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We’re looking to Canada for defensive investments, this portfolio manager says

BCE

Andrew Pink
An uptick in oil prices and a big rally by the pot stocks have played into the TSX’s sparkling beginning to the new year. But even as interest turns towards the Canadian market, investors may want to look at more defensive options such as the Canadian telcos, says Andrew Pink of LDIC Inc, who claims the volatility in the markets may not be over.

The S&P/TSX Composite Index hit its highest level in four months this week, reaching 15,745.34 by midday on Wednesday, buoyed by technology, energy and health care sectors, with cannabis companies featuring heavily in the mix, as names like Canopy Growth Corp and Cronos Group posted huge gains over the month of January.

And while the US markets are also doing well, Canada is doing a hair better. So far for 2019, the S&P 500 is up 8.9 per cent while the S&P/TSX Composite is up 9.8 per cent. It’s a sign that this might be the year of outperformance by Canadian markets versus their American cousins, with part of the reasoning being the more attractive options for Canadian investors looking for security, says Pink.

“We’ve been predominantly Canadian for a long time and about two to three years ago we shifted a lot of weight into the US,” says Pink, portfolio manager at LDIC Inc, in conversation with BNN Bloomberg TUesday. “Their economy was better, there were better opportunities and there’s certainly a lot more selection in the US. Up until midway through Q4, and then we started to unweight that a little bit with the volatility in the markets when we moved back into some more defensive positioning here in Canada. We’ve bought Rogers, recently, for example. The telcos have been a very stable part of the Canadian economy for a long time.”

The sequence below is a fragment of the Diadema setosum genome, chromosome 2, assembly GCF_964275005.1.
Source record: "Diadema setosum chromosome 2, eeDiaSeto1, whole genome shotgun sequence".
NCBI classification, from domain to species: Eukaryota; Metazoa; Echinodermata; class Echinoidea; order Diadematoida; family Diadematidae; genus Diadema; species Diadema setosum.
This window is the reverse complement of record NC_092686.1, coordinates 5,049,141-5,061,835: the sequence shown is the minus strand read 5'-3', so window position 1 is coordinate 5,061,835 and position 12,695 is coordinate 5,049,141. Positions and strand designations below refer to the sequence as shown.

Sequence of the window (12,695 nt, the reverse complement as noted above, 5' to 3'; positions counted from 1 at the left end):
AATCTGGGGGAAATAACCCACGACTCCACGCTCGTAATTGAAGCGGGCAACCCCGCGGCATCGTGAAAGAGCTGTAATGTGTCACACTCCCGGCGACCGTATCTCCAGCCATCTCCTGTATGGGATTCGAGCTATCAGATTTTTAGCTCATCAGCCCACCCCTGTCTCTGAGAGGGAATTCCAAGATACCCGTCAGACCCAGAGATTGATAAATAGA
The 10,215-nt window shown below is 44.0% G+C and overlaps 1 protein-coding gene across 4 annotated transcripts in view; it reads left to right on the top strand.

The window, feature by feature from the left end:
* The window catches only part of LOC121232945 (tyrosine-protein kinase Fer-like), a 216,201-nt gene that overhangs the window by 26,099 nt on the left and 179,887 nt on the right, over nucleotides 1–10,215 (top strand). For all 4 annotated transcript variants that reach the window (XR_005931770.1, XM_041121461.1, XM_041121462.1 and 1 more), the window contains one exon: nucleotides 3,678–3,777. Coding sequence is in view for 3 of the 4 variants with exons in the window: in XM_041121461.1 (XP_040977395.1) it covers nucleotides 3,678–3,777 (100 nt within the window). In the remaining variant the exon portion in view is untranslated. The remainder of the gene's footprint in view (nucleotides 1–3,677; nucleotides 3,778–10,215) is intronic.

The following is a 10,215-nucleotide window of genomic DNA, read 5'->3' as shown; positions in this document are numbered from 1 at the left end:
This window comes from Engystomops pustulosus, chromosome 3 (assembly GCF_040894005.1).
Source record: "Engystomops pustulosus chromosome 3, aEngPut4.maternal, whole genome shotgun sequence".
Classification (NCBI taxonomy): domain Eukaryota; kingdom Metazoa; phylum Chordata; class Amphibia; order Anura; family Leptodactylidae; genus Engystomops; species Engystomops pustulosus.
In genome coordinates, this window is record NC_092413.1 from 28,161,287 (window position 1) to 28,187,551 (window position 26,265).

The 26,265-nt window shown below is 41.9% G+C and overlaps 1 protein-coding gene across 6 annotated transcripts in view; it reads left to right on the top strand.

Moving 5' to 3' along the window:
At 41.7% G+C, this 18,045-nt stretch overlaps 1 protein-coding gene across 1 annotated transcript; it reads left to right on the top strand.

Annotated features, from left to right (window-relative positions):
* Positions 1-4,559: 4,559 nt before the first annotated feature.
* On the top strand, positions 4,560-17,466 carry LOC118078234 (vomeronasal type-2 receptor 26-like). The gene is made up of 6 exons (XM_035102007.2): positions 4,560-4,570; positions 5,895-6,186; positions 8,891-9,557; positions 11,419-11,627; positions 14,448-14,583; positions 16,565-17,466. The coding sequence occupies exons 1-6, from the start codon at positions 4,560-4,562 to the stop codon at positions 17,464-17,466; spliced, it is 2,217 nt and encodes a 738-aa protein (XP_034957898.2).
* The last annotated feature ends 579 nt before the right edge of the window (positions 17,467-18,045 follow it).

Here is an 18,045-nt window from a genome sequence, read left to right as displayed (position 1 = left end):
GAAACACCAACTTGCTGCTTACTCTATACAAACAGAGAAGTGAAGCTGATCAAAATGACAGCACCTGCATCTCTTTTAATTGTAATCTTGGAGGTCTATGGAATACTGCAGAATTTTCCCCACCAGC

Why the focus on Canadian defensive stocks when there are a lot of similar options in the US? Pink says that it comes down to the tax benefits north of the border.

“We have Canadian investors that we invest on behalf of and the tax benefit of them getting a Canadian dividend over a US dividend is substantial, so our clients get a break on the Canadian dividend tax credit,” he says.

“Another name is CAE,” says Pink. “We look at that as another reasonably good long-term platform to invest in. A small dividend but it’s somewhat not dependent on the economy and is more dependent on some macro themes [including] that we’ve got a huge pilot shortage and we need to train pilots and this company is getting great long-term contracts and we expect that to persist for ten years. That isn’t dependent on the economy.”

“We got more defensive as the market was collapsing into December. We’re going to stay more defensive. We’re not sure that the volatility is over yet,” he says.

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About The Author /

Jayson MacLean
Jayson is a writer, researcher and educator with a PhD in political philosophy from the University of Ottawa. His interests range from bioethics and innovations in the health sciences to governance, social justice and the history of ideas.

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